Colistin-Resistant <em>mcr-1</em>-Positive <em>Escherichia coli</em> ST131-<em>H</em>22 Carrying <em>bla</em> <sub>CTX-M-15</sub> and <em>qnrB19</em> in Agricultural Soil

Front Microbiol. 2021 Apr 9;12:659900. doi: 10.3389/fmicb.2021.659900. eCollection 2021.


The pandemic Escherichia coli sequence type 131 (ST131) carrying plasmid-mediated colistin resistance mcr genes has emerged worldwide causing extraintestinal infections, with lineages belonging to three major clades (A, B, and C). Clade B is the most prevalent in animals, contaminating associated meat products, and can be transmitted zoonotically. However, the bla CTX-M-15 gene has only been associated with C2 subclade so far. In this study, we performed a genomic investigation of an E. coli (strain S802) isolated from a kale crop in Brazil, which exhibited a multidrug-resistant (MDR) profile to clinically significant antimicrobials (i.e., polymyxin, broad-spectrum cephalosporins, aminoglycosides, and fluoroquinolones). Whole-genome sequencing analysis revealed that the S802 strain belonged to serotype O25:H4, ST131/CC131, phylogenetic group B2, and virotype D5. Furthermore, S802 carried the clade B-associated fimH22 allele, genes encoding resistance to clinically important antimicrobials, metals, and biocides, and was phylogenetically related to human, avian, and swine ST131-H22 strains. Additionally, IncHI2-IncQ1, IncF [F2:A-:B1], and ColE1-like plasmids were identified harboring mcr-1.1, bla CTX-M-15, and qnrB19, respectively. The emergence of the E. coli ST131-H22 sublineage carrying mcr-1.1, bla CTX-M-15, and qnrB19 in agricultural soil represents a threat to food and environmental safety. Therefore, a One Health approach to genomic surveillance studies is required to effectively detect and limit the spread of antimicrobial-resistant bacteria and their resistance genes.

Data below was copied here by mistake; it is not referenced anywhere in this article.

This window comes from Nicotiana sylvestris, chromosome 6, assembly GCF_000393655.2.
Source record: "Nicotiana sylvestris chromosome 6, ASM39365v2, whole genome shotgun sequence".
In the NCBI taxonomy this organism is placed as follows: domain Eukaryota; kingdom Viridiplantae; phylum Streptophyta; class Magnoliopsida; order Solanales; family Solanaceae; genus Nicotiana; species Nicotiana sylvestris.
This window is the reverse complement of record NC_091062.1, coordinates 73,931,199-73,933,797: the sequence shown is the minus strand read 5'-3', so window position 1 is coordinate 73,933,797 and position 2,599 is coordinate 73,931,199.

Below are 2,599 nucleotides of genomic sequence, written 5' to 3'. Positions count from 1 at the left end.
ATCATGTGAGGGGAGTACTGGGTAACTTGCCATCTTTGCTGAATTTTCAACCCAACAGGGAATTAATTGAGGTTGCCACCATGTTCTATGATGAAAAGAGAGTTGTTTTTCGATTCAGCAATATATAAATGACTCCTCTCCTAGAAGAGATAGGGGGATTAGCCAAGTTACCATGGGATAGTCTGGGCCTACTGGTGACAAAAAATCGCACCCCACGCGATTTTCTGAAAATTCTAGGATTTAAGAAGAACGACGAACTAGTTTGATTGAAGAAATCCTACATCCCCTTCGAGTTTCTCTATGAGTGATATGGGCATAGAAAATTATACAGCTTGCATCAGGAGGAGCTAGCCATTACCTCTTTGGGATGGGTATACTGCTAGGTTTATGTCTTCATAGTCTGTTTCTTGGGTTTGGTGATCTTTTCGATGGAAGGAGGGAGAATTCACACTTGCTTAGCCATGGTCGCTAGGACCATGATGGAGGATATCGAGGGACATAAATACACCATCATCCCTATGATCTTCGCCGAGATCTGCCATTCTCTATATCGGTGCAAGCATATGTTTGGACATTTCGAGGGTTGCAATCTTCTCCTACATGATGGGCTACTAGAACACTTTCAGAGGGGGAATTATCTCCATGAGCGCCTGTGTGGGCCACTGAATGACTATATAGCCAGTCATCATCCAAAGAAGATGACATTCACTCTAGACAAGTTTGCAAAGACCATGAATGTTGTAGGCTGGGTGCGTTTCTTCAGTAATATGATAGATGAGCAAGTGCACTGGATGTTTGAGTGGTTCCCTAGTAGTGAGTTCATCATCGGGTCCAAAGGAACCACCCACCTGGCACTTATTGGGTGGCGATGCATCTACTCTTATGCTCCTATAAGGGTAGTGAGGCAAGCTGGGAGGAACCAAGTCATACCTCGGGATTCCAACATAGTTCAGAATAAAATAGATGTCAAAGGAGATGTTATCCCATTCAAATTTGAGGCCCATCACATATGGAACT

PMID:33897674 | PMC:PMC8062734 | DOI:10.3389/fmicb.2021.659900